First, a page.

Steven gave you the roundup of all that we did in our short jaunt to Mexico City, but I want to do a deeper dive.
First, the Museo Nacional de Antropología cannot be seen in a day, especially if you are an American who grew up in a time when Latin American history just did not appear in the curriculum (unless you count how we took parts of Arizona, California, New Mexico, Texas, Colorado, Nevada, and Utah in the Treaty of Hidalgo). Mexican history is rich with many ancient cultures who interacted and overlapped in ways I was completely ignorant of. One of the joys of travel is my ever-expanding view of history and the interrelationships among peoples, innovations, and beliefs.
The museum focuses on Mexico’s pre-Columbian history and houses the famous sun stone, aka Aztec calendar stone. We arrived soon after it opened at 10 a.m. and spent a couple of hours there. Maybe we saw a quarter of the museum. It was a lot to absorb; having gone to the pyramids at Teotihuacan helped. The museum is in Bosque de Chapultepec, which is kind of like Central Park. Definitely worth a trip on its own.
The interior of the building itself is worth visiting. The courtyard features a continuous waterfall over a massive stone column (see top right below). I also loved the rich ochers and oranges used as background for the archeological artifacts. We were both at our limit when we decided we were hungry and it was time to head out. When we were leaving, the line was much longer. I’d get there early if you plan to visit. Plus, maybe you’ll have more stamina than we did and you will get to see more. Don’t forget that here, before you enter any public building, someone takes your temperature, gives you hand sanitizer and, in this case, sprays you with Covid killer. At least I hope that’s what it was.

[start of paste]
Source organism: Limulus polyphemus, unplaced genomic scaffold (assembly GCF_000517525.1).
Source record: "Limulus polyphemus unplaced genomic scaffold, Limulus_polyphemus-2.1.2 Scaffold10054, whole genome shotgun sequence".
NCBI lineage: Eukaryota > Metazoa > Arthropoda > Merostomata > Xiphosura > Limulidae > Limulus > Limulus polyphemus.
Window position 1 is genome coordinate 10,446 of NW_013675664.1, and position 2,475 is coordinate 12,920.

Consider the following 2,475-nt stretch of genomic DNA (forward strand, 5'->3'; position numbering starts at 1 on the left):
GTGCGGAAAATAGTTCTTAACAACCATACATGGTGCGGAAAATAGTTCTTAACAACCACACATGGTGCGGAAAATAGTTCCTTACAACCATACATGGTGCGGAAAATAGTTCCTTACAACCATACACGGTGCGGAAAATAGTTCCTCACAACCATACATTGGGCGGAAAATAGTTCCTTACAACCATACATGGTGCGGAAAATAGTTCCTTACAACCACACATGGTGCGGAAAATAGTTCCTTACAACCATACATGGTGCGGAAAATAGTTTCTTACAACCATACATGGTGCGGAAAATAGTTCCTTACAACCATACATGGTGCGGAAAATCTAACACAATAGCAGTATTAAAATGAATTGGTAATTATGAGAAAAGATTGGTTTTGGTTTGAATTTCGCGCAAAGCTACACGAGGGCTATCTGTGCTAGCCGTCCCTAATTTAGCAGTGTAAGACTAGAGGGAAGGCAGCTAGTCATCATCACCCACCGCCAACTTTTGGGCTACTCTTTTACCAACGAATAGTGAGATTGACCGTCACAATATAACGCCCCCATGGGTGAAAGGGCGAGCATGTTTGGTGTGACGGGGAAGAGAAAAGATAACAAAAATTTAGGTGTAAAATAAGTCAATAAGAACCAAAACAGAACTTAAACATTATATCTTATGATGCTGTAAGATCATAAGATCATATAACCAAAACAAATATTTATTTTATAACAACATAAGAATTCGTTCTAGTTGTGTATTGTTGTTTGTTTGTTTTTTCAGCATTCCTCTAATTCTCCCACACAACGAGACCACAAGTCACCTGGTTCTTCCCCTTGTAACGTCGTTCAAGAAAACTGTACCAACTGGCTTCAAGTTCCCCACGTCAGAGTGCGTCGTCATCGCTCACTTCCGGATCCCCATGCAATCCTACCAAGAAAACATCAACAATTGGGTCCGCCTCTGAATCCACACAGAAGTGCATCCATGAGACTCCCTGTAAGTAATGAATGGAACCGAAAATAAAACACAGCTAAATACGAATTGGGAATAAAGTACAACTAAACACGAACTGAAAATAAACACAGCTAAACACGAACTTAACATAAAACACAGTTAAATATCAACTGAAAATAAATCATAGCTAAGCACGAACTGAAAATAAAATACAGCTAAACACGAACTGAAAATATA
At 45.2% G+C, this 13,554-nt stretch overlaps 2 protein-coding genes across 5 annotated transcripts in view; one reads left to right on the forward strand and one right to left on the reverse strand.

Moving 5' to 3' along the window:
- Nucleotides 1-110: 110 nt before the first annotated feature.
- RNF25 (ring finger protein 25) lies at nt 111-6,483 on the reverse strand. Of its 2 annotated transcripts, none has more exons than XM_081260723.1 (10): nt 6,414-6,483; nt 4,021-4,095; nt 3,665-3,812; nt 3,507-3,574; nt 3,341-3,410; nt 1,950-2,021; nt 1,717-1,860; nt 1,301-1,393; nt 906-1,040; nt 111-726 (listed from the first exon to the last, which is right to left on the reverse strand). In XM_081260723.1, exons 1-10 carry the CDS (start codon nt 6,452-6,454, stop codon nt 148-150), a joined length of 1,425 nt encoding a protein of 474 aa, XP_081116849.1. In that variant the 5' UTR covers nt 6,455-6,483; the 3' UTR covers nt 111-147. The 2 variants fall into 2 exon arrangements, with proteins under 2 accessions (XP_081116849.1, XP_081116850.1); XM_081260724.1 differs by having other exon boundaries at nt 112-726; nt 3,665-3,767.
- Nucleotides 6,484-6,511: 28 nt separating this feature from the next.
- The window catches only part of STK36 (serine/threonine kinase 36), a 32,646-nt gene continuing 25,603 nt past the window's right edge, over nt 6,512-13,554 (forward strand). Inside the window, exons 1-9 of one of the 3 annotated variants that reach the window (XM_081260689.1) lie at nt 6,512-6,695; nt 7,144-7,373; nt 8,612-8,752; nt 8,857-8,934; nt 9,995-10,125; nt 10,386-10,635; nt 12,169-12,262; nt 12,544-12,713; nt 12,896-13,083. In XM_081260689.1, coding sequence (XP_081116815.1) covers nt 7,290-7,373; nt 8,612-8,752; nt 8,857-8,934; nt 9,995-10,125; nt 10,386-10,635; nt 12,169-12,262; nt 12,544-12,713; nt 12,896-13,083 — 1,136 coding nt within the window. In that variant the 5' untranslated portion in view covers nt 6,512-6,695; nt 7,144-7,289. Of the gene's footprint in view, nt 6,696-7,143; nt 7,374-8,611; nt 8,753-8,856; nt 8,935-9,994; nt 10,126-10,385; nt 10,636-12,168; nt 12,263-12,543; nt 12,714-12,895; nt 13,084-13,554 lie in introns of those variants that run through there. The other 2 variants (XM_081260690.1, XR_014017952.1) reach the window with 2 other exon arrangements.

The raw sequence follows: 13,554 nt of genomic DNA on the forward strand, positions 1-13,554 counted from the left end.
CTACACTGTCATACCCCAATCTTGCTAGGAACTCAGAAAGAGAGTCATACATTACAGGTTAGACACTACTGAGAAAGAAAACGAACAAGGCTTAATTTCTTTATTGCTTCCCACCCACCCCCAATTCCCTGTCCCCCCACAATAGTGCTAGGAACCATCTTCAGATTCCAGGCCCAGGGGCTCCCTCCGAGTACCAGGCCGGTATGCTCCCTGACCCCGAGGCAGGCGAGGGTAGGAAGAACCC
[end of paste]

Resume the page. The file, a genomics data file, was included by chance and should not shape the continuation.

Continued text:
Since I mentioned Teotihuacan (As an aside: Is every place a UNESCO heritage site now or are we just prone to visiting places worth preserving?), I’ll backtrack to that. Steven had seen pyramids before, but I had never. The sophistication of the society is what really impressed me. Of course, the technological feat in a time with no wheel is nothing to shake a stick at. The unnamed people (one theory is that they were Toltecs, but others dispute that) built a small structure and then built over it to expand it, using the interior structure for support. From the first through seventh centuries, they created a huge city with apartment complexes, administrative buildings and worship sites. (On the other hand, the civilization also sacrificed animals and children to keep the sun shining [which clearly worked because it was beautiful and sunny – our friends in Chicago should take note] ). And then, at some point, they abandoned it all, reasons unknown, and left it for the Aztecs to discover and name the city Teotihuacan, which means “the place where men become gods” in Nahuatl.
I used a picture of us just so you believe we were really there. Also, you can’t see it really well, but the Pyramid of the Moon, which we are standing in front of and also appears in a photo without us, has misaligned steps. That didn’t happen when it was built. The archeologists restoring it messed up.
The three large pyramids (Sun, Moon and Feathered Serpent) are connected by the Avenue of the Dead, which runs north-south for more than 1.5 miles. The city extended to the surrounding mountains. Try to imagine the whole city covered in murals and colorfully painted walls. Unfortunately, Covid restrictions meant we couldn’t climb the pyramids (Steven and our guide, Ivan, seemed a little too happy about that) or enter certain areas, but just being there was incredible. Speaking of Ivan, I highly recommend a tour, first, because it’s about an hour drive with Mexico City traffic and, second, because it’s a lot more interesting when you know what you’re looking at. He’ll even let you skip the tourist trap stuff if you want to, because there’s definitely tourist trap stuff (and Frida Kahlo, but more on her in another blog).